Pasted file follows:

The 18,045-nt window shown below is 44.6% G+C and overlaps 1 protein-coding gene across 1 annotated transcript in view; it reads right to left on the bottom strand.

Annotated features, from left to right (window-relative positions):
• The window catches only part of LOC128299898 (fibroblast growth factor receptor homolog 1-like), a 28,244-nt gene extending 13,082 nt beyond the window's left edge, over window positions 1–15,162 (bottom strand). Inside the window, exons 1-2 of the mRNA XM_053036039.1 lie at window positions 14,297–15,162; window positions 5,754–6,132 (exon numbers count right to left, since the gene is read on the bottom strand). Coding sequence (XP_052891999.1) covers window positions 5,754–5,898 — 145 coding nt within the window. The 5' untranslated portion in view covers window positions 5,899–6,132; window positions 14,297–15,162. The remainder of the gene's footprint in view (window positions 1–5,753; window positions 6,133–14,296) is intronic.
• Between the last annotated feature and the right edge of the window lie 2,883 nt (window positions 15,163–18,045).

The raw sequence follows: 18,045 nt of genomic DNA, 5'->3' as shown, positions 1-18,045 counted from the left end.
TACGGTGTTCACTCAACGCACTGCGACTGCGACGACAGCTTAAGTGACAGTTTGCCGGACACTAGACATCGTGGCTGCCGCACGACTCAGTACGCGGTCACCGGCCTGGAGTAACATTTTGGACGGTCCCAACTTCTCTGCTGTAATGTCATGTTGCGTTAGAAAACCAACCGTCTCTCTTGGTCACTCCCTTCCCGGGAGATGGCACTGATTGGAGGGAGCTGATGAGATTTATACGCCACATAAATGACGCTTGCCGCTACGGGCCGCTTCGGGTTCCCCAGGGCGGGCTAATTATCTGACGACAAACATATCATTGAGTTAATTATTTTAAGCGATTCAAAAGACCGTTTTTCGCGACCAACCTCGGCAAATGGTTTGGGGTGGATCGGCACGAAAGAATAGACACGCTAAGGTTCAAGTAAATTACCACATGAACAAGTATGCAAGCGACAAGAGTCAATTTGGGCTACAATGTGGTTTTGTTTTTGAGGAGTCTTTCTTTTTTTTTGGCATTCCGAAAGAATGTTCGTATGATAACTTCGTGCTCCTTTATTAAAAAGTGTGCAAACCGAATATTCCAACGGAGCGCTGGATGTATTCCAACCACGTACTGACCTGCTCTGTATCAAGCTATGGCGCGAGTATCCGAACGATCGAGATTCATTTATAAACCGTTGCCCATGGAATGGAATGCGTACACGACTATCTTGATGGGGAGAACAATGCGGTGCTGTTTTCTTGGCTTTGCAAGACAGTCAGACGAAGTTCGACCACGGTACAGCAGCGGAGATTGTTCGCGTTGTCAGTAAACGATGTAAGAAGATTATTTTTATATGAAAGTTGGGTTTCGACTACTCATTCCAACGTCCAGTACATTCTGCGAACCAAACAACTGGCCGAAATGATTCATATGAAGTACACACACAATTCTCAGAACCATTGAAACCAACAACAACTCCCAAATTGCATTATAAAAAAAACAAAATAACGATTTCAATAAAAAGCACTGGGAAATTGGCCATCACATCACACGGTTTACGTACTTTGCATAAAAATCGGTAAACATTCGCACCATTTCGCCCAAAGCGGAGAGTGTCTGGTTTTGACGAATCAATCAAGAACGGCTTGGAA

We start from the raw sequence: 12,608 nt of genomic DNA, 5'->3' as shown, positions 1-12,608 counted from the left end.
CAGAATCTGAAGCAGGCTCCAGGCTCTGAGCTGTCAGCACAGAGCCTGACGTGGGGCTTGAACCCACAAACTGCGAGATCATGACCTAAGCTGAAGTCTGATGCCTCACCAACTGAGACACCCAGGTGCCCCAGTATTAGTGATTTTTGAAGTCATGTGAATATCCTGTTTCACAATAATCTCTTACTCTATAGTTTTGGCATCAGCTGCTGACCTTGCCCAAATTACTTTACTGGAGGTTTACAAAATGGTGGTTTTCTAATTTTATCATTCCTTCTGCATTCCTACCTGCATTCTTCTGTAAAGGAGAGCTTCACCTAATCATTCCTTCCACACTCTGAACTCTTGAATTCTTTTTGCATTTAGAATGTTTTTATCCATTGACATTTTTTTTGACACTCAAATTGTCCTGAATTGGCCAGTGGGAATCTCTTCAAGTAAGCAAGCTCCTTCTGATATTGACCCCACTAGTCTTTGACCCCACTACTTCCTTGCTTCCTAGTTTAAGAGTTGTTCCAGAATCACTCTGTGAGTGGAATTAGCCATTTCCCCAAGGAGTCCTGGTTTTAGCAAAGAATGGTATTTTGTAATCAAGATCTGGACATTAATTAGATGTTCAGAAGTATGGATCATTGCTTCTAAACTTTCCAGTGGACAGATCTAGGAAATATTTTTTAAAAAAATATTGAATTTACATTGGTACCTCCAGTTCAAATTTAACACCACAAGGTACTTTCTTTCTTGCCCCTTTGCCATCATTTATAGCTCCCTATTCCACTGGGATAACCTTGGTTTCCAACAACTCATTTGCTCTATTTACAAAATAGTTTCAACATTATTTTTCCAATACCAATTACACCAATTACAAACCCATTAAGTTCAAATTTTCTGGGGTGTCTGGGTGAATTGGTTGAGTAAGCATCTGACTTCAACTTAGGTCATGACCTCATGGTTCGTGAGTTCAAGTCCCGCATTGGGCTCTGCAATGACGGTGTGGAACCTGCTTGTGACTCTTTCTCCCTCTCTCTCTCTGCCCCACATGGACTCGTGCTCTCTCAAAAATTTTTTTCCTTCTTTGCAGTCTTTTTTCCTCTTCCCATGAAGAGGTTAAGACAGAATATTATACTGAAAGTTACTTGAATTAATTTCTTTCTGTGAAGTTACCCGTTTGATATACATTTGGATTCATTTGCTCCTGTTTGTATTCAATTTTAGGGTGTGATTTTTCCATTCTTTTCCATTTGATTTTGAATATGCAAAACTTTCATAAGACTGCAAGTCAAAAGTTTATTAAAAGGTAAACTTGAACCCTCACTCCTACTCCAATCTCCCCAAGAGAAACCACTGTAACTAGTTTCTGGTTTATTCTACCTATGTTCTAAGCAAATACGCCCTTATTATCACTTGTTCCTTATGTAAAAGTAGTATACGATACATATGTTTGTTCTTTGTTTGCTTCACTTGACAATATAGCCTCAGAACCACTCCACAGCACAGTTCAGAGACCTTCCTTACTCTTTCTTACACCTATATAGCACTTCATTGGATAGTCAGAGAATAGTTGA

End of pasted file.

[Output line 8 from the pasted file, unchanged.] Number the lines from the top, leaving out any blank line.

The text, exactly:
CAGAATCTGAAGCAGGCTCCAGGCTCTGAGCTGTCAGCACAGAGCCTGACGTGGGGCTTGAACCCACAAACTGCGAGATCATGACCTAAGCTGAAGTCTGATGCCTCACCAACTGAGACACCCAGGTGCCCCAGTATTAGTGATTTTTGAAGTCATGTGAATATCCTGTTTCACAATAATCTCTTACTCTATAGTTTTGGCATCAGCTGCTGACCTTGCCCAAATTACTTTACTGGAGGTTTACAAAATGGTGGTTTTCTAATTTTATCATTCCTTCTGCATTCCTACCTGCATTCTTCTGTAAAGGAGAGCTTCACCTAATCATTCCTTCCACACTCTGAACTCTTGAATTCTTTTTGCATTTAGAATGTTTTTATCCATTGACATTTTTTTTGACACTCAAATTGTCCTGAATTGGCCAGTGGGAATCTCTTCAAGTAAGCAAGCTCCTTCTGATATTGACCCCACTAGTCTTTGACCCCACTACTTCCTTGCTTCCTAGTTTAAGAGTTGTTCCAGAATCACTCTGTGAGTGGAATTAGCCATTTCCCCAAGGAGTCCTGGTTTTAGCAAAGAATGGTATTTTGTAATCAAGATCTGGACATTAATTAGATGTTCAGAAGTATGGATCATTGCTTCTAAACTTTCCAGTGGACAGATCTAGGAAATATTTTTTAAAAAAATATTGAATTTACATTGGTACCTCCAGTTCAAATTTAACACCACAAGGTACTTTCTTTCTTGCCCCTTTGCCATCATTTATAGCTCCCTATTCCACTGGGATAACCTTGGTTTCCAACAACTCATTTGCTCTATTTACAAAATAGTTTCAACATTATTTTTCCAATACCAATTACACCAATTACAAACCCATTAAGTTCAAATTTTCTGGGGTGTCTGGGTGAATTGGTTGAGTAAGCATCTGACTTCAACTTAGGTCATGACCTCATGGTTCGTGAGTTCAAGTCCCGCATTGGGCTCTGCAATGACGGTGTGGAACCTGCTTGTGACTCTTTCTCCCTCTCTCTCTCTGCCCCACATGGACTCGTGCTCTCTCAAAAATTTTTTTCCTTCTTTGCAGTCTTTTTTCCTCTTCCCATGAAGAGGTTAAGACAGAATATTATACTGAAAGTTACTTGAATTAATTTCTTTCTGTGAAGTTACCCGTTTGATATACATTTGGATTCATTTGCTCCTGTTTGTATTCAATTTTAGGGTGTGATTTTTCCATTCTTTTCCATTTGATTTTGAATATGCAAAACTTTCATAAGACTGCAAGTCAAAAGTTTATTAAAAGGTAAACTTGAACCCTCACTCCTACTCCAATCTCCCCAAGAGAAACCACTGTAACTAGTTTCTGGTTTATTCTACCTATGTTCTAAGCAAATACGCCCTTATTATCACTTGTTCCTTATGTAAAAGTAGTATACGATACATATGTTTGTTCTTTGTTTGCTTCACTTGACAATATAGCCTCAGAACCACTCCACAGCACAGTTCAGAGACCTTCCTTACTCTTTCTTACACCTATATAGCACTTCATTGGATAGTCAGAGAATAGTTGA